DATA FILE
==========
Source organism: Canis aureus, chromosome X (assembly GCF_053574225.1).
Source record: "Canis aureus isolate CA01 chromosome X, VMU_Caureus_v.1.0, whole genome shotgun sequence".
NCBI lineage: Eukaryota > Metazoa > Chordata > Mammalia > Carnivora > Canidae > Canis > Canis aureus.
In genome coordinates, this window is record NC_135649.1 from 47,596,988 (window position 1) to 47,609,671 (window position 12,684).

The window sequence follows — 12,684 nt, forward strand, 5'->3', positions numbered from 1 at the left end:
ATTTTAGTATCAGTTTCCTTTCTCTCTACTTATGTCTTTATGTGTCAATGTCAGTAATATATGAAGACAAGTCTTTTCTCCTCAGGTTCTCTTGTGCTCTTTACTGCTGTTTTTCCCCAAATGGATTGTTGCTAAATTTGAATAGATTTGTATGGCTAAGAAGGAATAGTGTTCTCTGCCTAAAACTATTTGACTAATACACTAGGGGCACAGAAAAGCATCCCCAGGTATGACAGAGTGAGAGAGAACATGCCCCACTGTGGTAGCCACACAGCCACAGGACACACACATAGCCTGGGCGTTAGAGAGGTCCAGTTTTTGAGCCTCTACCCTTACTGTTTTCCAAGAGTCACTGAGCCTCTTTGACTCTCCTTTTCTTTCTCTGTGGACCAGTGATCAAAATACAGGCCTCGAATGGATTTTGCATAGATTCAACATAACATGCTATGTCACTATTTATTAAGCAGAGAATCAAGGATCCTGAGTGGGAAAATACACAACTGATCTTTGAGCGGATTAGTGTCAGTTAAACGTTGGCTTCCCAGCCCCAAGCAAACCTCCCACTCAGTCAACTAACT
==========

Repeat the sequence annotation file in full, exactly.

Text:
Source organism: Canis aureus, chromosome X (assembly GCF_053574225.1).
Source record: "Canis aureus isolate CA01 chromosome X, VMU_Caureus_v.1.0, whole genome shotgun sequence".
NCBI lineage: Eukaryota > Metazoa > Chordata > Mammalia > Carnivora > Canidae > Canis > Canis aureus.
In genome coordinates, this window is record NC_135649.1 from 47,596,988 (window position 1) to 47,609,671 (window position 12,684).

The window sequence follows — 12,684 nt, forward strand, 5'->3', positions numbered from 1 at the left end:
ATTTTAGTATCAGTTTCCTTTCTCTCTACTTATGTCTTTATGTGTCAATGTCAGTAATATATGAAGACAAGTCTTTTCTCCTCAGGTTCTCTTGTGCTCTTTACTGCTGTTTTTCCCCAAATGGATTGTTGCTAAATTTGAATAGATTTGTATGGCTAAGAAGGAATAGTGTTCTCTGCCTAAAACTATTTGACTAATACACTAGGGGCACAGAAAAGCATCCCCAGGTATGACAGAGTGAGAGAGAACATGCCCCACTGTGGTAGCCACACAGCCACAGGACACACACATAGCCTGGGCGTTAGAGAGGTCCAGTTTTTGAGCCTCTACCCTTACTGTTTTCCAAGAGTCACTGAGCCTCTTTGACTCTCCTTTTCTTTCTCTGTGGACCAGTGATCAAAATACAGGCCTCGAATGGATTTTGCATAGATTCAACATAACATGCTATGTCACTATTTATTAAGCAGAGAATCAAGGATCCTGAGTGGGAAAATACACAACTGATCTTTGAGCGGATTAGTGTCAGTTAAACGTTGGCTTCCCAGCCCCAAGCAAACCTCCCACTCAGTCAACTAACT